The first thing that hits you when driving the Fairlane as a daily is that it’s big. At 5.16m, it dwarfs most large SUVs on the market today. Manoeuvring this beast in tight city carparks can result in quite a few back and forth shuffles to get it into or out of parking spots. The standard rear parking sensors are a godsend, though a reversing camera would have been even better.
While the extra length could prove a challenge while parking, it really does make for a cavernous cabin. I’m 185cm and with the driver’s seat set to my position, I could sit behind myself upright and have about 15cm of space between my knees and the seat in front – something that has never happened before. The boxier roofline compared to the Falcon sedan lends to the Fairlane having better head room as well. Sitting upright in the back, I would have a decent amount of head room, while in the BA Falcon it would be close to touching the lining.
The only real gripe is that the rear seats seem to be a bit low and short on thigh support, leaving your knees hanging in the air a little. Though this could just be down to my height. The extra 25cm of length over the Falcon doesn’t only go into the wheelbase – 15cm of that goes into a longer trunk. This results in 40L of extra boot space at 545L, which is cavernous and easily able to swallow multiple suitcases and all the shopping you could ever do.
It was so big, my friends one day decided to find out how many bodies could fit inside. We managed a decent four. There is a slightly awkward indent in the boot floor above the spare wheel that isn’t present on the Statesman, though. One aspect of the boot I appreciate is its complex gas strut mechanism, which doesn’t eat into any boot space, unlike the more common swing arms.
Out on the open road, the Fairlane is really a quiet and smooth cruiser. The perfect car for a long motorway cruise down the south coast to Jervis Bay and back. The tyres that came with the car were on the worn side and had trouble grabbing traction upon take-off in the wet, which caused quite a bit of wheelspin. A new set of Michelin Primacy 3ST tyres fixed that issue and reduced the already quiet cabin noise even more.
The Barra 182 engine has plenty of pulling power and revviness to move this 1.8-tonne beast along, allowing for swift overtakes and acceleration when getting ahead at the lights, not to mention that the warble of the Barra under hard acceleration is just heavenly to listen to. Around town, 3000rpm really seems to be the most you need to rev, as it has pretty much all the torque you will need with peak torque coming on at 3250rpm.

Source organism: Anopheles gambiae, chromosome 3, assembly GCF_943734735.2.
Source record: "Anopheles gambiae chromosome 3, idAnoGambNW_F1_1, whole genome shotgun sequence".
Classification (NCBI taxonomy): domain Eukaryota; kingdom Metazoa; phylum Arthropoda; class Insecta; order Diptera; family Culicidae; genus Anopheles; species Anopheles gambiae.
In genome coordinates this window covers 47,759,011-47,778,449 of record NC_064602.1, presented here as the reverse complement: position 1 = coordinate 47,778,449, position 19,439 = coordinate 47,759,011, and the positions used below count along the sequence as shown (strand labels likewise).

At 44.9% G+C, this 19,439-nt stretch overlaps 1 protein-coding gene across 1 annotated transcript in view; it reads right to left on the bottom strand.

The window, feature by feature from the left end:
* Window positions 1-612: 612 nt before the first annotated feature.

The weak link in the drivetrain would have to be the four-speed automatic transmission. Four speeds may seem absurd in 2018 with transmissions reaching 10 speeds, but four speeds had remained the standard number of ratios in automatic cars for many decades. The unit is fairly smooth and unobtrusive when puttering around town and on the freeway, but when you start to drive aggressively, the shortcomings are clear.
Kickdowns are slow and jerky under hard throttle, and the long second gear really shows when trying to make decent pace from a standstill. Moving the gearbox into reverse from drive takes a second or two for it to engage properly – though I hear that it is a common trait of BA-series cars.
While the manual shifting feature seemed nice at first, the limited number of ratios meant that there are long periods where you don’t need to shift at all. I imagine that the manual shifting feature would be a lot more useful in the BF series with their six-speed units. Overall, the drivetrain is a very nice one and works very well in its designed role of long-distance cruising.
The fuel consumption is not bad considering that it is a large six-cylinder engine. I’ve been getting about 12L/100km from a mix of urban and motorway driving, which is much higher than any modern car, but not at all bad for a powerful 15-year-old barge.
The ride can only really be described as ‘wafting’ – the soft suspension irons out most of the imperfections in the road, with passengers only feeling slight bumps as the Fairlane travels Sydney’s poor roads. The suspension can become a bit unsettled upon hitting an unusually large bump, but it quickly calms down.
The suspension can also feel at times floaty as the car crests a large dip at high speeds on the motorway, but again quickly settles down – a testament to Ford’s ability to tune for Australian conditions. One might imagine that this luxury barge with soft suspension would wallow more around corners than a cruise ship stuck in a storm, but body roll is surprisingly well controlled, with it only becoming apparent when pushing it fast around a sharp bend.